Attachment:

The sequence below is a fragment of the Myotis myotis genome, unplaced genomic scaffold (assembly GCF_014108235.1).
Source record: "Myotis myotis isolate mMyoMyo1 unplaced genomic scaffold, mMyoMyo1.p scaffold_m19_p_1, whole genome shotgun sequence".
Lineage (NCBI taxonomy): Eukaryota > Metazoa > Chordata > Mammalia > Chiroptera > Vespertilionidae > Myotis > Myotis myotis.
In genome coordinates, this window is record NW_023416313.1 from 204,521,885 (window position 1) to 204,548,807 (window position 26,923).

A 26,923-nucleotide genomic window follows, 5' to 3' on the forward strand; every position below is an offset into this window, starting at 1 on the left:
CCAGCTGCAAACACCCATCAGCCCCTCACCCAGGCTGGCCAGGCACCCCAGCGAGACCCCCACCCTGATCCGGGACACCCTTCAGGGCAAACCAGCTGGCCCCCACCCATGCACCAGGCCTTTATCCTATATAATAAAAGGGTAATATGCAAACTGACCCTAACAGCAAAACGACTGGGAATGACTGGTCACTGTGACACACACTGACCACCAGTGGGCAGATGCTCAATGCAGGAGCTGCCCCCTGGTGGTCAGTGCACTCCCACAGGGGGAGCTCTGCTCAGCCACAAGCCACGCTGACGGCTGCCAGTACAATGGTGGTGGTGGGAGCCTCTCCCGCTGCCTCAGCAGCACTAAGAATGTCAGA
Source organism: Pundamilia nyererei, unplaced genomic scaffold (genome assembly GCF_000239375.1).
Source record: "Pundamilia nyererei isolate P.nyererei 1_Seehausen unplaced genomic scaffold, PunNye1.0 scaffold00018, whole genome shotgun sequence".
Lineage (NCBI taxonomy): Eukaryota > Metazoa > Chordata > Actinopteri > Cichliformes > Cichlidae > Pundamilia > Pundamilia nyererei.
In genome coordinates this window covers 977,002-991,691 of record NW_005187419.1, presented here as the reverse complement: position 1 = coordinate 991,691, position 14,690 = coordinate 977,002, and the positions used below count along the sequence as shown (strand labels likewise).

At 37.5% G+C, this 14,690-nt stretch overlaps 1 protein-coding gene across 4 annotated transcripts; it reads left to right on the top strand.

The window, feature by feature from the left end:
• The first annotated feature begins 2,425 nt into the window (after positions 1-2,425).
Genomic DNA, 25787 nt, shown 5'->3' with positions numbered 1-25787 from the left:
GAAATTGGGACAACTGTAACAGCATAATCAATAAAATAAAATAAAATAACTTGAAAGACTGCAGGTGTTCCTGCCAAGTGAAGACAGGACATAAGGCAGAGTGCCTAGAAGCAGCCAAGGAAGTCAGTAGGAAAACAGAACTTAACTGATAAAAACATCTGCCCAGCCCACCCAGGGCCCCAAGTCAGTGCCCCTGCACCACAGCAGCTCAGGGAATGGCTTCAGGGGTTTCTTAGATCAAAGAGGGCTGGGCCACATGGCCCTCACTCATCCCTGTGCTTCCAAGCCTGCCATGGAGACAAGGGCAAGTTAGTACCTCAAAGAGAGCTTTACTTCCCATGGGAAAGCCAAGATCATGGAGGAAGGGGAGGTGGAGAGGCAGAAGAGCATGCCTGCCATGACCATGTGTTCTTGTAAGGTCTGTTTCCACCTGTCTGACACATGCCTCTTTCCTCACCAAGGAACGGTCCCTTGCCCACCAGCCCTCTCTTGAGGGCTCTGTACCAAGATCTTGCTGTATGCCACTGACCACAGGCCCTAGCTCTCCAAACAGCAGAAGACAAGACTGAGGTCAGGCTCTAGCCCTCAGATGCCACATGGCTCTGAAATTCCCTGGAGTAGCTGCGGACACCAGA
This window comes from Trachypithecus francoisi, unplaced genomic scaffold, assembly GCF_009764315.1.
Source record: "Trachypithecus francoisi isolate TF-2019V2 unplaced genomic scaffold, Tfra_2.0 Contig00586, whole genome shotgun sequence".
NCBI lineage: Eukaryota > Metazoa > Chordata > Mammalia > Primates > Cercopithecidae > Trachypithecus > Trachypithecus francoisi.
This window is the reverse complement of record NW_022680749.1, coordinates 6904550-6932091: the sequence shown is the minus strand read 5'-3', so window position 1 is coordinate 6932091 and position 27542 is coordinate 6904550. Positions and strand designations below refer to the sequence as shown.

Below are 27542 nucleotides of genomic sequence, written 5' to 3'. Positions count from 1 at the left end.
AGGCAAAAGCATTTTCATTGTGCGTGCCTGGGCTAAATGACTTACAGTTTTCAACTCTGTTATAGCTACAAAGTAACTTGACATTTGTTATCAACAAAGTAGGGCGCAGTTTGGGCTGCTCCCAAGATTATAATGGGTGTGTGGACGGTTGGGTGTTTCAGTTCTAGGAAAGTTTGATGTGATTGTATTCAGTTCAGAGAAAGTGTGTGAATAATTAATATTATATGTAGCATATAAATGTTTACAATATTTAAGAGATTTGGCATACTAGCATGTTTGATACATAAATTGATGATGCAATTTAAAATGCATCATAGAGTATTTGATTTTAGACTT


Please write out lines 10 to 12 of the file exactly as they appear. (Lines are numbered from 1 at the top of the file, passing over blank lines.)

In genome coordinates this window covers 977,002-991,691 of record NW_005187419.1, presented here as the reverse complement: position 1 = coordinate 991,691, position 14,690 = coordinate 977,002, and the positions used below count along the sequence as shown (strand labels likewise).

At 37.5% G+C, this 14,690-nt stretch overlaps 1 protein-coding gene across 4 annotated transcripts; it reads left to right on the top strand.

The window, feature by feature from the left end: